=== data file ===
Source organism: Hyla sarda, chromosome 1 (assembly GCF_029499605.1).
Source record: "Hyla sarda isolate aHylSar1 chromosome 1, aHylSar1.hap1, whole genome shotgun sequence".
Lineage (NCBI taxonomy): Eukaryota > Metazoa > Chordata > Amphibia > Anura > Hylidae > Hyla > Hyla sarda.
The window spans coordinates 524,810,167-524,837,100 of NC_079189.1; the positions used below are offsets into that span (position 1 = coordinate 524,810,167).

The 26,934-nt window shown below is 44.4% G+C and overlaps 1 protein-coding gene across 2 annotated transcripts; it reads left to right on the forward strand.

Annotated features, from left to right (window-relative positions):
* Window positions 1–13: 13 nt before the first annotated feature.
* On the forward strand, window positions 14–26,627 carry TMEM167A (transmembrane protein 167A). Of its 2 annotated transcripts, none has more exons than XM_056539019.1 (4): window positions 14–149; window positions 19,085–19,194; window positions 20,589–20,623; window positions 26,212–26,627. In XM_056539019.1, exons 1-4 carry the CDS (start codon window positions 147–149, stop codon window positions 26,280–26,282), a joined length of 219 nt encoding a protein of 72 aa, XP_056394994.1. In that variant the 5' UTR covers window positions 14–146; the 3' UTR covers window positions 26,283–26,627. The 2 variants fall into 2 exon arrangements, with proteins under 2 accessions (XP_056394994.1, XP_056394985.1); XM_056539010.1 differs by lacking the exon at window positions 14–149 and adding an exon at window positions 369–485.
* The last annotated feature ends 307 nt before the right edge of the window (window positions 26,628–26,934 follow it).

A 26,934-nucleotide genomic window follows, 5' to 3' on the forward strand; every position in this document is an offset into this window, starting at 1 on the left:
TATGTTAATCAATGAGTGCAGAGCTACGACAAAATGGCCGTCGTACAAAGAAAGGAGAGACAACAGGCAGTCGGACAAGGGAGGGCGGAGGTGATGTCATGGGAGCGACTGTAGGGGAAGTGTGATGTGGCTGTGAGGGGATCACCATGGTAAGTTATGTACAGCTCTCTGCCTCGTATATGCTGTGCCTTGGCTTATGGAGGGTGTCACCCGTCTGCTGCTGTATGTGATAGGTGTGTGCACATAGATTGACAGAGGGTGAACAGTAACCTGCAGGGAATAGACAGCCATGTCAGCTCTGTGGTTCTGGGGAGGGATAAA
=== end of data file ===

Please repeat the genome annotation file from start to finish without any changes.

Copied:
Source organism: Hyla sarda, chromosome 1 (assembly GCF_029499605.1).
Source record: "Hyla sarda isolate aHylSar1 chromosome 1, aHylSar1.hap1, whole genome shotgun sequence".
Lineage (NCBI taxonomy): Eukaryota > Metazoa > Chordata > Amphibia > Anura > Hylidae > Hyla > Hyla sarda.
The window spans coordinates 524,810,167-524,837,100 of NC_079189.1; the positions used below are offsets into that span (position 1 = coordinate 524,810,167).

The 26,934-nt window shown below is 44.4% G+C and overlaps 1 protein-coding gene across 2 annotated transcripts; it reads left to right on the forward strand.

Annotated features, from left to right (window-relative positions):
* Window positions 1–13: 13 nt before the first annotated feature.
* On the forward strand, window positions 14–26,627 carry TMEM167A (transmembrane protein 167A). Of its 2 annotated transcripts, none has more exons than XM_056539019.1 (4): window positions 14–149; window positions 19,085–19,194; window positions 20,589–20,623; window positions 26,212–26,627. In XM_056539019.1, exons 1-4 carry the CDS (start codon window positions 147–149, stop codon window positions 26,280–26,282), a joined length of 219 nt encoding a protein of 72 aa, XP_056394994.1. In that variant the 5' UTR covers window positions 14–146; the 3' UTR covers window positions 26,283–26,627. The 2 variants fall into 2 exon arrangements, with proteins under 2 accessions (XP_056394994.1, XP_056394985.1); XM_056539010.1 differs by lacking the exon at window positions 14–149 and adding an exon at window positions 369–485.
* The last annotated feature ends 307 nt before the right edge of the window (window positions 26,628–26,934 follow it).

A 26,934-nucleotide genomic window follows, 5' to 3' on the forward strand; every position in this document is an offset into this window, starting at 1 on the left:
TATGTTAATCAATGAGTGCAGAGCTACGACAAAATGGCCGTCGTACAAAGAAAGGAGAGACAACAGGCAGTCGGACAAGGGAGGGCGGAGGTGATGTCATGGGAGCGACTGTAGGGGAAGTGTGATGTGGCTGTGAGGGGATCACCATGGTAAGTTATGTACAGCTCTCTGCCTCGTATATGCTGTGCCTTGGCTTATGGAGGGTGTCACCCGTCTGCTGCTGTATGTGATAGGTGTGTGCACATAGATTGACAGAGGGTGAACAGTAACCTGCAGGGAATAGACAGCCATGTCAGCTCTGTGGTTCTGGGGAGGGATAAA